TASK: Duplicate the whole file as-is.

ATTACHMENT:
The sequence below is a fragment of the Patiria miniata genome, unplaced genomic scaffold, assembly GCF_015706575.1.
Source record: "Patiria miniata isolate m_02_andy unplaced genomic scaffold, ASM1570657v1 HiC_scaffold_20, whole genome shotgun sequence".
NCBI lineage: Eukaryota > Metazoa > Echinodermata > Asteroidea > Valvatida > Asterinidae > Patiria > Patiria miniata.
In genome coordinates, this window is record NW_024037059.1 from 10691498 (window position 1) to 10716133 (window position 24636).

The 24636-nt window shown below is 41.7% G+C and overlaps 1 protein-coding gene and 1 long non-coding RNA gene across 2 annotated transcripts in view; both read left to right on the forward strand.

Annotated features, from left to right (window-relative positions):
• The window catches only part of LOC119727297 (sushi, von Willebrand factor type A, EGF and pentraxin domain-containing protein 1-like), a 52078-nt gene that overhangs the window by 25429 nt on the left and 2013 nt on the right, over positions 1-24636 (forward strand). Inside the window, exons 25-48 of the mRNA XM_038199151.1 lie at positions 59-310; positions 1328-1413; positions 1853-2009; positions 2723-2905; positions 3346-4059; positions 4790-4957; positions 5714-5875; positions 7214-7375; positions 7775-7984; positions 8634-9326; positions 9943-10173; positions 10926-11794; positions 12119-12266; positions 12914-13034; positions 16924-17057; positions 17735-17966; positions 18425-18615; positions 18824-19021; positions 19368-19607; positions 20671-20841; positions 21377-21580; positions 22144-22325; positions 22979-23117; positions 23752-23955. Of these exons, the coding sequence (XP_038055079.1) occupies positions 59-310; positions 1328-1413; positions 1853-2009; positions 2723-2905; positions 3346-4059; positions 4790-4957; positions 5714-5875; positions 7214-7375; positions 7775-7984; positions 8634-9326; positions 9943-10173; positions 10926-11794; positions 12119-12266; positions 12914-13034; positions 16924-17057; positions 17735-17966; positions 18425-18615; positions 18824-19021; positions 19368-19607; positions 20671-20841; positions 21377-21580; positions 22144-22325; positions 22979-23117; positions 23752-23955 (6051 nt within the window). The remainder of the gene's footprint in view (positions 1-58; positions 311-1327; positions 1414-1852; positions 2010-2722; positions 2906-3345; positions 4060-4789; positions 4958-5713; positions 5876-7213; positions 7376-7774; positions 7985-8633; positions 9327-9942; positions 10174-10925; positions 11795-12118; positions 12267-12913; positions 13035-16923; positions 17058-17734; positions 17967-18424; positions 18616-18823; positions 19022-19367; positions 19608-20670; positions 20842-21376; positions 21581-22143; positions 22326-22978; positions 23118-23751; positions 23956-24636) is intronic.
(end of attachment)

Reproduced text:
The sequence below is a fragment of the Patiria miniata genome, unplaced genomic scaffold, assembly GCF_015706575.1.
Source record: "Patiria miniata isolate m_02_andy unplaced genomic scaffold, ASM1570657v1 HiC_scaffold_20, whole genome shotgun sequence".
NCBI lineage: Eukaryota > Metazoa > Echinodermata > Asteroidea > Valvatida > Asterinidae > Patiria > Patiria miniata.
In genome coordinates, this window is record NW_024037059.1 from 10691498 (window position 1) to 10716133 (window position 24636).

The 24636-nt window shown below is 41.7% G+C and overlaps 1 protein-coding gene and 1 long non-coding RNA gene across 2 annotated transcripts in view; both read left to right on the forward strand.

Annotated features, from left to right (window-relative positions):
• The window catches only part of LOC119727297 (sushi, von Willebrand factor type A, EGF and pentraxin domain-containing protein 1-like), a 52078-nt gene that overhangs the window by 25429 nt on the left and 2013 nt on the right, over positions 1-24636 (forward strand). Inside the window, exons 25-48 of the mRNA XM_038199151.1 lie at positions 59-310; positions 1328-1413; positions 1853-2009; positions 2723-2905; positions 3346-4059; positions 4790-4957; positions 5714-5875; positions 7214-7375; positions 7775-7984; positions 8634-9326; positions 9943-10173; positions 10926-11794; positions 12119-12266; positions 12914-13034; positions 16924-17057; positions 17735-17966; positions 18425-18615; positions 18824-19021; positions 19368-19607; positions 20671-20841; positions 21377-21580; positions 22144-22325; positions 22979-23117; positions 23752-23955. Of these exons, the coding sequence (XP_038055079.1) occupies positions 59-310; positions 1328-1413; positions 1853-2009; positions 2723-2905; positions 3346-4059; positions 4790-4957; positions 5714-5875; positions 7214-7375; positions 7775-7984; positions 8634-9326; positions 9943-10173; positions 10926-11794; positions 12119-12266; positions 12914-13034; positions 16924-17057; positions 17735-17966; positions 18425-18615; positions 18824-19021; positions 19368-19607; positions 20671-20841; positions 21377-21580; positions 22144-22325; positions 22979-23117; positions 23752-23955 (6051 nt within the window). The remainder of the gene's footprint in view (positions 1-58; positions 311-1327; positions 1414-1852; positions 2010-2722; positions 2906-3345; positions 4060-4789; positions 4958-5713; positions 5876-7213; positions 7376-7774; positions 7985-8633; positions 9327-9942; positions 10174-10925; positions 11795-12118; positions 12267-12913; positions 13035-16923; positions 17058-17734; positions 17967-18424; positions 18616-18823; positions 19022-19367; positions 19608-20670; positions 20842-21376; positions 21581-22143; positions 22326-22978; positions 23118-23751; positions 23956-24636) is intronic.